Solid Waste Management in Jordan

Jordan is an emerging and stable economy in the Middle East. The growing industrialization and high population growth rate has led to rapid increase in solid waste generation in the country which has, in turn, put increasing pressure in waste management infrastructure. Around 2 million tons of municipal waste is generated in Jordan each year with most of it diverted to unsanitary landfills and dumpsites. Improper solid waste disposal is leading to public health risks, adverse environmental impacts as well as socio-economic problems. 

Solid Waste Generation

The predominant fraction in Jordanian MSW is organic matter which makes up as much as 60 percent of the solid waste stream. Being a relatively modest Middle Eastern country, the per capita waste generation In Jordan is 0.9 kg per day. Municipal waste in the country has steadily increased from 1.5 million tons in 2000 to about 2 million tons in 2012 which is posing a serious challenge to municipalities in big cities like Amman and Aqaba.

Amman accounts for almost half of the total solid waste generated in Jordan. The Greater Amman Municipality has the duty to collect, transport, and dispose the waste to Al Ghabawi landfill site which is considered to be the largest landfill in Jordan serving Amman and 10 other major cities. In the coastal city of Aqaba, a private company collects and transports the waste to the landfill operated by common services council. There are 21 working landfill sites in Jordan, out of which 7 are closed landfill sites.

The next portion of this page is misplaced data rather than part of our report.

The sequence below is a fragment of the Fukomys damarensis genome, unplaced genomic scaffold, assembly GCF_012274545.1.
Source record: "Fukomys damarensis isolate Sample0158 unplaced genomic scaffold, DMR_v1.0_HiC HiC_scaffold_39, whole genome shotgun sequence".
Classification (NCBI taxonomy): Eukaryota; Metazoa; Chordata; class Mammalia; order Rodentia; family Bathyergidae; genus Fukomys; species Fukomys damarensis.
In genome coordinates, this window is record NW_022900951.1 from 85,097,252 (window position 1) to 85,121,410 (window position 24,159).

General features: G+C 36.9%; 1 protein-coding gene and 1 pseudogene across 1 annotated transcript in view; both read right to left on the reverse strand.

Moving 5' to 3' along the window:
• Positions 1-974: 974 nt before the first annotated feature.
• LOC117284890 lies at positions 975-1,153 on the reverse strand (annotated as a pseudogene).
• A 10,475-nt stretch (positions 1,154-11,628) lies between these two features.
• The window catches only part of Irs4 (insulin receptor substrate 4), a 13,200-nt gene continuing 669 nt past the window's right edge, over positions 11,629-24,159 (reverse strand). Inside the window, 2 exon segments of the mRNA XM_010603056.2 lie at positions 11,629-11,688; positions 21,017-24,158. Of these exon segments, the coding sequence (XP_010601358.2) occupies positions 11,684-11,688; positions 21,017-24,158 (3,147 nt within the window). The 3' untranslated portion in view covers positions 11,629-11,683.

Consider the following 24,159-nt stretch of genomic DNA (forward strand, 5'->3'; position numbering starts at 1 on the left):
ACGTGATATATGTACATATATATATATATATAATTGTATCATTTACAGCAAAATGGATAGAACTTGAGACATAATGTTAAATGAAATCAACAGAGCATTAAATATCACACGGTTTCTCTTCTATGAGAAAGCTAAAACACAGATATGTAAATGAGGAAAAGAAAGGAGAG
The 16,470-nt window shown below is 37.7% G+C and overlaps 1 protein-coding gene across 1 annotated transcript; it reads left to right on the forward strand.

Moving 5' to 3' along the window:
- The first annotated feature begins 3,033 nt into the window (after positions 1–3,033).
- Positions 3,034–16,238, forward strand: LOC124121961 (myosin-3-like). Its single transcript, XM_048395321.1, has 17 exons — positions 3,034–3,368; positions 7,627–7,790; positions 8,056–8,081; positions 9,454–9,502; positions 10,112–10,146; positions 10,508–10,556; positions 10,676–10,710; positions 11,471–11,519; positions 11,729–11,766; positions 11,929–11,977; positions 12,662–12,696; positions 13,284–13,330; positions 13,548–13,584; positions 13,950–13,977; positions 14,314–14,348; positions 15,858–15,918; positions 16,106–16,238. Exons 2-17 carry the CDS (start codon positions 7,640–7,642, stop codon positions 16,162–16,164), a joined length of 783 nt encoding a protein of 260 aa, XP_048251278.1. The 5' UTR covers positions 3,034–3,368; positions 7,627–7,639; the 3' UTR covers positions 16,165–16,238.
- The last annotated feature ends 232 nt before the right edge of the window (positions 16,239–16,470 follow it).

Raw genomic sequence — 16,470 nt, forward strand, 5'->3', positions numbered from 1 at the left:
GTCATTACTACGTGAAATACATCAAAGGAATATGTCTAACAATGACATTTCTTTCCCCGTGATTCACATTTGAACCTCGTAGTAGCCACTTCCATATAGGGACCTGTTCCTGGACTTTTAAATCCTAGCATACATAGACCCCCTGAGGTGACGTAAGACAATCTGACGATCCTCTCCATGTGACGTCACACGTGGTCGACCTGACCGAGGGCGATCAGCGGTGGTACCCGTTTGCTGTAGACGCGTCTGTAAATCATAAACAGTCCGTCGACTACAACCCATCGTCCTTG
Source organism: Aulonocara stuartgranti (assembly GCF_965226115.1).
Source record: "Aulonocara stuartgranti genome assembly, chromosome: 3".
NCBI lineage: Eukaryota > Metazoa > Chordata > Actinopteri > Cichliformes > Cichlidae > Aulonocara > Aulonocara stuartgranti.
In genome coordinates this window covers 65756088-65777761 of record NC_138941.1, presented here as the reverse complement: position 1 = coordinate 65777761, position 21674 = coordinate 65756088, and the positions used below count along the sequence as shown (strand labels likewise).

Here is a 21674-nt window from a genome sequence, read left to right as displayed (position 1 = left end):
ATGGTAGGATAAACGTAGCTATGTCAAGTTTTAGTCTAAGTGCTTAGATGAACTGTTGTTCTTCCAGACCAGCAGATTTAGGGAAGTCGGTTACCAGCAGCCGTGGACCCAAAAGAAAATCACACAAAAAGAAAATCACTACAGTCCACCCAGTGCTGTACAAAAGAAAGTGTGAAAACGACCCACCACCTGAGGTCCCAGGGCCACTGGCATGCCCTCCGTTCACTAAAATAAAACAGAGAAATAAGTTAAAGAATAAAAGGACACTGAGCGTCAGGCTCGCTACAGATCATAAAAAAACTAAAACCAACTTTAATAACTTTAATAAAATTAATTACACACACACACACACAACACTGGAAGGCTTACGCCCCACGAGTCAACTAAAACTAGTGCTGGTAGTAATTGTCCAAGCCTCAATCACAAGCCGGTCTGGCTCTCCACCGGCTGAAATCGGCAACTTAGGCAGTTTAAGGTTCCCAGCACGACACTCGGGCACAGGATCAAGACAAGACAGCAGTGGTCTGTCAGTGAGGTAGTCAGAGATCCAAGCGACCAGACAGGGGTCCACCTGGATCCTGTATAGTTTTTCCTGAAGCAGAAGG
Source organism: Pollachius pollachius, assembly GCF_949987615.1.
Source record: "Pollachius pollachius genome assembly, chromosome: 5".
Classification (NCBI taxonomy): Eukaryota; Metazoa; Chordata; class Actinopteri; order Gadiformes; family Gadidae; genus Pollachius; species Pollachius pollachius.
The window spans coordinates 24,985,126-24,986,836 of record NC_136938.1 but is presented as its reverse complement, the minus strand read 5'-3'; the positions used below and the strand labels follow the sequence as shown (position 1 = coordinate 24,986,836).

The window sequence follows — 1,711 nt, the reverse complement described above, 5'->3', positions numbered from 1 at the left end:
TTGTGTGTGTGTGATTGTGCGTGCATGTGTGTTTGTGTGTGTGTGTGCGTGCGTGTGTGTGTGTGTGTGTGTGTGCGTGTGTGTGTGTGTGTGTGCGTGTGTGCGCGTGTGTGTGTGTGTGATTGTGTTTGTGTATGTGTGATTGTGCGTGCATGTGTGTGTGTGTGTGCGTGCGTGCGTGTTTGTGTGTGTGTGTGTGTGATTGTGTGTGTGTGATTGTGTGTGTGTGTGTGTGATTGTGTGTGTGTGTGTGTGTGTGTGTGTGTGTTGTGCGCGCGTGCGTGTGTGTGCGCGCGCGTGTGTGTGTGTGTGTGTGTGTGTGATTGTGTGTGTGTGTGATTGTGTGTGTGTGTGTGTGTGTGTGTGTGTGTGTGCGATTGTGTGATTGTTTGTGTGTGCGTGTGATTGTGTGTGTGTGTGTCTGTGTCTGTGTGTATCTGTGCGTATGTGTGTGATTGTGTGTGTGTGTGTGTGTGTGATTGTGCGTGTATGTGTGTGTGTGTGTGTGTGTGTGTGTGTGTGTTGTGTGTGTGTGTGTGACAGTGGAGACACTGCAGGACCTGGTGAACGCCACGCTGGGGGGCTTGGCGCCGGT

Apart from MSW, an annual amount of 1.83 million cubic meter of septic and sewage sludge from treatment of 44 million cubic meter of sewage water is generated in greater Amman area. The potential annual sewage sludge and septic generated in Amman alone is estimated at more than 85,000 tons of dry matter.

State of the Affairs

Currently there is no specific legal framework or national strategy for solid waste management in Jordan which is seriously hampering efforts to resolve waste management situation. Municipalities do not have enough funds to setup modern waste collection infrastructure, recycling facilities, waste disposal systems and waste to energy plants. Source-segregation is not practiced in the country and mixed waste is collected and dumped without any treatment.  Recycling, both formal and informal, is at early stages due to lack of trained manpower and modern machinery.

The role of private sector in solid waste management is also limited, except some pilot projects. In 2009, the government initiated Amman solid waste management project that aims at strengthening the operational, financial, and environmental performance of municipal solid waste management. Greater Amman Municipality is also planning to build two waste transfer stations in the northern and western areas of the city.

Rusaifeh Landfill Project

The Government of Jordan, in collaboration with UNDP, GEF and the Danish Government, established 1MW Biomethanation plant at Rusaifeh landfill near Amman in 1999.  The plant has been successfully operating since its commissioning and efforts are underway to increase its capacity to 5MW. The project consists of a system of twelve landfill gas wells and an anaerobic digestion plant based on 60 tons per day of organic wastes from hotels, restaurants and slaughterhouses in Amman. 

Al Ghabawi Landfill Project

Al Ghabawi landfill is the first of its kind in Jordan as it is designed and constructed with gas collection systems with financial assistance from the World Bank. The project operation is the first municipal carbon finance partnership in the Middle East. The electricity generated from landfill gas will be delivered to the national grid, displacing electricity produced by grid connected power plants that traditionally use heavy fuel oil. The Al Ghabawi landfill, comprising of three cells, started receiving waste in 2003. Cell 1 has reached full capacity. Cell 2 is constructed, operational and is being filled with waste. Cell 3 is planned to be constructed during 2013. Currently the site receives about 3,000 tons of waste per day but LFG recovery system is yet to be implemented.